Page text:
January 2010


Sarah had a couple of days off for Lee-Jackson Day and Martin Luther King Day, and we needed to get away.  We both read The Big Sleep, stayed in a fabulous old downtown hotel for way cheap, and relied entirely on public transport, except for the bikes we rented in Santa Monica.  What a great town LA is, in its sprawling California way.  We went to Hollywood, Santa Monica, Venice, Griffith Park, MOCA, La Brea tar pits, the market—the whole tourist experience.  Public transport was cheap, plentiful and efficient.  We found Californians incredibly friendly and helpful.  We had one spectacular crazy on a busride home.  Truly eloquent.  In Venice we resisted the Kush Doctors being advertised but rode with a herd of pub crawling med students who emanated a manic contact high of their own.  I’m contemplating putting them on the same bus with the crazy in some fictional busride.  The weather was luxuriously warm and exquisite until the very end when we were rained on a little, but we found great shelter in Birds on Franklin Avenue, a terrific place.  The bookstore down the way had a 1st edition hardback of Circuit of Heaven I signed for them.  Don’t have too many of those myself, but the price was too high for me.  Some pictures:  Me with a Short-faced bear at La Brea, the Griffith Observatory and LA from Griffith Park, and the Santa Monica Pier.

I don’t need to include a picture with this.  You already know what the blue people look like.  They eat at McDonald’s.  They’re noble savages.  We earthlings are assholes.  No surprises here.  I was prepped for this movie by friend Len Krueger who suggested I think Dances with Wolves, maybe even Pocahontas.  The bar was way low in other words.  I went by myself, probably the best way to see this movie so that whatever you like won’t be too embarrassing right after.  It doesn’t have a brain in its predictable head, but it totally sucked me into its 3D world, so that by the end I loved those 9 foot blue people.  I was never bored.  Whether this is art or mind control I don’t know, but I enjoyed the ride.  Get in touch with your inner earth goddess and surrender to the software.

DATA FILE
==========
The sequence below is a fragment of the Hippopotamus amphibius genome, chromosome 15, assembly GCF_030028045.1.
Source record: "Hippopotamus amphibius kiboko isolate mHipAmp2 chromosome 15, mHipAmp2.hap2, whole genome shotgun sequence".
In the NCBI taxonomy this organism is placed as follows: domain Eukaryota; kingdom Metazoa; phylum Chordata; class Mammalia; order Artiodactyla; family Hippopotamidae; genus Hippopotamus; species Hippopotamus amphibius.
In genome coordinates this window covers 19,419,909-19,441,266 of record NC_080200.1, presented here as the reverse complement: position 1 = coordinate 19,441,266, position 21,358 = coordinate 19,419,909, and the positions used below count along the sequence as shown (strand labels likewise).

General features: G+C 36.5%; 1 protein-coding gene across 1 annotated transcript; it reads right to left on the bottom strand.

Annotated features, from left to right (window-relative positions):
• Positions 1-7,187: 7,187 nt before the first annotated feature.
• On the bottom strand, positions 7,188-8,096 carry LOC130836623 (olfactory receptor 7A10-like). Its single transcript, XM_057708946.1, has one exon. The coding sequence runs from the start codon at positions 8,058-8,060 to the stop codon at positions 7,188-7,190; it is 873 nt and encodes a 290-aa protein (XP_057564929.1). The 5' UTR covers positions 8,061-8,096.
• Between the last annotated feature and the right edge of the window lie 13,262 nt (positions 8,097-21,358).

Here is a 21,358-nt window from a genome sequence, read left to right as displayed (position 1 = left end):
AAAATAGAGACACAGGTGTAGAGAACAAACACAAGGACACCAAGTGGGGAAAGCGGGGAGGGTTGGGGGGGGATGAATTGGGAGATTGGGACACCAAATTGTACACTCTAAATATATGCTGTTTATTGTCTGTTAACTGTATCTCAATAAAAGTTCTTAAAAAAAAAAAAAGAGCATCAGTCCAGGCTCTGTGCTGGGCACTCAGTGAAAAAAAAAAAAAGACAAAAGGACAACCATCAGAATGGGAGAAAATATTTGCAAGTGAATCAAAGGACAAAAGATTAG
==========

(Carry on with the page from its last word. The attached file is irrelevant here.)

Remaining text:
Last year, April 27th, around 10:30 am, I almost died.  I had a burst artery in my heart, and I was losing consciousness.  I distinctly remember peering over an abyss, thinking, I’ve got to stop this.  I put my head between my legs and found the one aspirin in a bottle in my backpack and dry swallowed it.  I was sitting in this chair.  I remember that moment every single day, sometimes several times in one day.  I’ve made some changes since then, lost about twenty pounds, started running, see my life as a much shorter narrative than I had before.  We all like to think in terms of a series of trilogies.  Nobody wants to be a novella.  The quality, however, is what counts.  I love my life.  As 2010 begins, my first novel Wilderness is being reissued 20 years to the day after my agent told me she’d sold it.  The next issue of The Magazine of Fantasy & Science Fiction will contain a story of mine—a dream since adolescence.  And two stories I have a special fondness for, “Texas Beach” and “Healing Benjamin” will appear in terrific anthologies (Richmond Noir and Tails of Wonder and Imagination).  I wrote both these stories, both involving beloved pets, as I was struggling with the decision to euthanize Alice, a most wonderful dog I was privileged to share a life with.  I’m revising a YA novel, Cloverleaf, and have completed a draft of a thriller, The Recluse or The President’s Dog.  A favorite weird story, “The Art Disease,” will be appearing in John Klima’s excellent Electric Velocipede.  My kids are well and happy, I love my wonderful wife, and the new young pup is a joy.  Life is good, every single moment.  Happy New Year, everyone, and many more.